Shakespeare's plays, both comedies and tragedies, are rife with examples of romantic exuberance.
A comedy that relies on romantic exuberance is A Midsummer Night's Dream. In this play, two couples (Hermia and Lysander, Helena and Demetrius) escape to the woods to avoid the dictate of Egeus, who has demanded that his daughter, Hermia, marry his choice of husband, Demetrius, rather than her choice, Lysander.
While in the woods, two immortals, Oberon and Titania, decide to get involved in the lover's affairs. A love potion is used and the misapplication of the elixir causes much romantic exuberance.
Perhaps the funniest example occurs when Titania, affected by the powers of the potion, falls in love with Bottom, whose head has been transformed into a donkey. In confusion, Bottom begins braying. The noise wakes up the slumbering goddess but instead of being horrified, she is overcome with romantic feeling and exclaims:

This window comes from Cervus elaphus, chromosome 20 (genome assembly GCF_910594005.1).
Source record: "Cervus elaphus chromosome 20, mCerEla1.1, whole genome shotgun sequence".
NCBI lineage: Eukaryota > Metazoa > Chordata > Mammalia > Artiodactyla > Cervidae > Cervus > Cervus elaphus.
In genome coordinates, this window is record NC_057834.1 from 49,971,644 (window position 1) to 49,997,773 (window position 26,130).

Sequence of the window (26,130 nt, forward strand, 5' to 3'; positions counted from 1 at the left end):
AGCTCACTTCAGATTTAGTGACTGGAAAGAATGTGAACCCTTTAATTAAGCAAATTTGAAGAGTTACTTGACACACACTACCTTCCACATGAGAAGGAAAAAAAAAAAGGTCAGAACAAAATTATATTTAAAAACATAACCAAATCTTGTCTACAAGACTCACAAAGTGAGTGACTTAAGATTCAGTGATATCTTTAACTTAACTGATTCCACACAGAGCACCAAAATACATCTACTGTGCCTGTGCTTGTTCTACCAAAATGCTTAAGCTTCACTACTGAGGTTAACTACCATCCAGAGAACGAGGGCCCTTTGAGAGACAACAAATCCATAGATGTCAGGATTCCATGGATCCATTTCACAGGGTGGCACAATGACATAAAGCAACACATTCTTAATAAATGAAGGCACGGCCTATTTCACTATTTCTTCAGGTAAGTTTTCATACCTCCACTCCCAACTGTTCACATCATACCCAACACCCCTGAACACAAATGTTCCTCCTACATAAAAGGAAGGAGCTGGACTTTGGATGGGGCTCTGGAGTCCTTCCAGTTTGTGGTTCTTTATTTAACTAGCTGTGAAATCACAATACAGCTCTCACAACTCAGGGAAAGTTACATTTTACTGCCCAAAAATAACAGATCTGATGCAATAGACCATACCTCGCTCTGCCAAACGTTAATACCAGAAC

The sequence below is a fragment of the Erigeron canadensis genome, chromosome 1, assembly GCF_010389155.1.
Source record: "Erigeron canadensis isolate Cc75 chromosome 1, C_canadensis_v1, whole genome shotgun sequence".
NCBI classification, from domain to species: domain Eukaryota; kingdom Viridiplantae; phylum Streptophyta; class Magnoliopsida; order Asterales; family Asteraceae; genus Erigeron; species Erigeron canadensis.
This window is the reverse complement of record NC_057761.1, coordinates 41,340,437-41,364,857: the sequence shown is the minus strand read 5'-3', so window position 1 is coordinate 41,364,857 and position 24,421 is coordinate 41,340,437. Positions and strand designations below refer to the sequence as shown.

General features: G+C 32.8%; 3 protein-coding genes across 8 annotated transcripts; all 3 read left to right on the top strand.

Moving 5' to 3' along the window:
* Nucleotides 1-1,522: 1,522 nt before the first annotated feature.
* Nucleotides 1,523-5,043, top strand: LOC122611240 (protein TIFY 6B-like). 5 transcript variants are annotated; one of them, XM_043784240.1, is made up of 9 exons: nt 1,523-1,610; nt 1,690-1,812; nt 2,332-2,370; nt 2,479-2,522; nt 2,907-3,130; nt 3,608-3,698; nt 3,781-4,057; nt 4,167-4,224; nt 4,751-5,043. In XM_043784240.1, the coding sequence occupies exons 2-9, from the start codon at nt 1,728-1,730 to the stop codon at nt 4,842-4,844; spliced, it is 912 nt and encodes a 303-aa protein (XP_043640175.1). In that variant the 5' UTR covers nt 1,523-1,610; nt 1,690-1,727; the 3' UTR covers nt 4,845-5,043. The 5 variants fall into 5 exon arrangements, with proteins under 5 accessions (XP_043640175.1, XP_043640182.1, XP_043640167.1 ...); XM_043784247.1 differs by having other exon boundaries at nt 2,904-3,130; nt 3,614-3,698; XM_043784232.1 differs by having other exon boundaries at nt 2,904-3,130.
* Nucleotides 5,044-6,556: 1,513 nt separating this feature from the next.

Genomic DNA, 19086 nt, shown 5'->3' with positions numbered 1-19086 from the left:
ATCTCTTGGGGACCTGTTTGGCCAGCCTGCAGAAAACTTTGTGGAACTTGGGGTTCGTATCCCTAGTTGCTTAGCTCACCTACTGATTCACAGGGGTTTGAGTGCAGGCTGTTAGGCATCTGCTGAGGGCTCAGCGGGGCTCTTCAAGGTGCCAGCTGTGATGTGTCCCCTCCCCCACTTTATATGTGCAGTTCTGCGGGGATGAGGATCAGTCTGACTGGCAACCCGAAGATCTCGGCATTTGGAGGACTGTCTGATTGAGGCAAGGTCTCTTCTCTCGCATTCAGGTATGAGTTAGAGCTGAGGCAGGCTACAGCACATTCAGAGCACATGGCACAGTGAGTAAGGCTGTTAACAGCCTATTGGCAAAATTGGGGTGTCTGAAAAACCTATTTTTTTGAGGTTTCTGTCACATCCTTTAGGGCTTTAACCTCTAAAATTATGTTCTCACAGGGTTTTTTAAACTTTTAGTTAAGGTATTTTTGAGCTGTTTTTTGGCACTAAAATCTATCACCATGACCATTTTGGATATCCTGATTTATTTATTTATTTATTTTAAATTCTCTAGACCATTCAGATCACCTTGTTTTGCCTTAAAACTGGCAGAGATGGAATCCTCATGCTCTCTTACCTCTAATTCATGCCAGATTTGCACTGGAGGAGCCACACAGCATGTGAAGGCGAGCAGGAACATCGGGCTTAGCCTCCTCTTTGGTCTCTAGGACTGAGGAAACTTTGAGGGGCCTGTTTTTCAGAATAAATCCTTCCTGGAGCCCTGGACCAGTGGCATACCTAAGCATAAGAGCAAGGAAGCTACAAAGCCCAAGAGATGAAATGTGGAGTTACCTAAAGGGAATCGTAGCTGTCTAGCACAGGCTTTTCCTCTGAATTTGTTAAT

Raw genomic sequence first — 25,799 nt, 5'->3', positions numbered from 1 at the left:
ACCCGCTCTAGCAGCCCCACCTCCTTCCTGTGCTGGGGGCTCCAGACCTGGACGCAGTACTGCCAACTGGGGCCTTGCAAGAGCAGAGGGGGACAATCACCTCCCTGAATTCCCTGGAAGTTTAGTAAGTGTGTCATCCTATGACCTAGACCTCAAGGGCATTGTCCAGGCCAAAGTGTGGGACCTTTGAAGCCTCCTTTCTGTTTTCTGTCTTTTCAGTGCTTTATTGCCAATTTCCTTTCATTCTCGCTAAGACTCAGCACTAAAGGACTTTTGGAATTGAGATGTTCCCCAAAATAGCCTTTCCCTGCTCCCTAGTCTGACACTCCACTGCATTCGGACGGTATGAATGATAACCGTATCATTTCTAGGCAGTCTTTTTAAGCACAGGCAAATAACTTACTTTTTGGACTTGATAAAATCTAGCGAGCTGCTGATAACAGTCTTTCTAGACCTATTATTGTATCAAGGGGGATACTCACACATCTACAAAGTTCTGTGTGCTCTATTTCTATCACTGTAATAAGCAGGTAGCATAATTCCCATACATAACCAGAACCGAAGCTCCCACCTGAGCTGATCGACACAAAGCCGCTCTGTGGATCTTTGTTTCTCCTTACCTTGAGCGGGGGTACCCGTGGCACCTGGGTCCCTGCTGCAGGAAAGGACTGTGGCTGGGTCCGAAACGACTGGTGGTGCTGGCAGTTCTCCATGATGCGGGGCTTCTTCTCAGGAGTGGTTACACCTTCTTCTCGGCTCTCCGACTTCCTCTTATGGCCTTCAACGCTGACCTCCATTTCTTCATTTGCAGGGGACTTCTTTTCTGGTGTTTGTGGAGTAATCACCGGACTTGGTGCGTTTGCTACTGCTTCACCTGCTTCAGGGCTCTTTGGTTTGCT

I pray thee, gentle mortal, sing again:
Mine ear is much enamour'd of thy note;
So is mine eye enthralled to thy shape;
And thy fair virtue's force perforce doth move me
On the first view to say, to swear, I love thee. (3.1.137-41)
It is not only comedies, however, in which Shakespeare uses romantic exuberance. In Romeo and Juliet, the two teenagers fall immediately in love. Upon laying eyes on Juliet, Romeo opines:
O, she doth teach the torches to burn bright!
It seems she hangs upon the cheek of night
Like a rich jewel in an Ethiope's ear;
Beauty too rich for use, for earth too dear! (1.5.44-47)
They become intoxicated with each other and their "exuberance" leads them to go against their families' wishes and elope. Of course, their "exuberance" leads to one of literature's most famous tragedies as they both die for their love.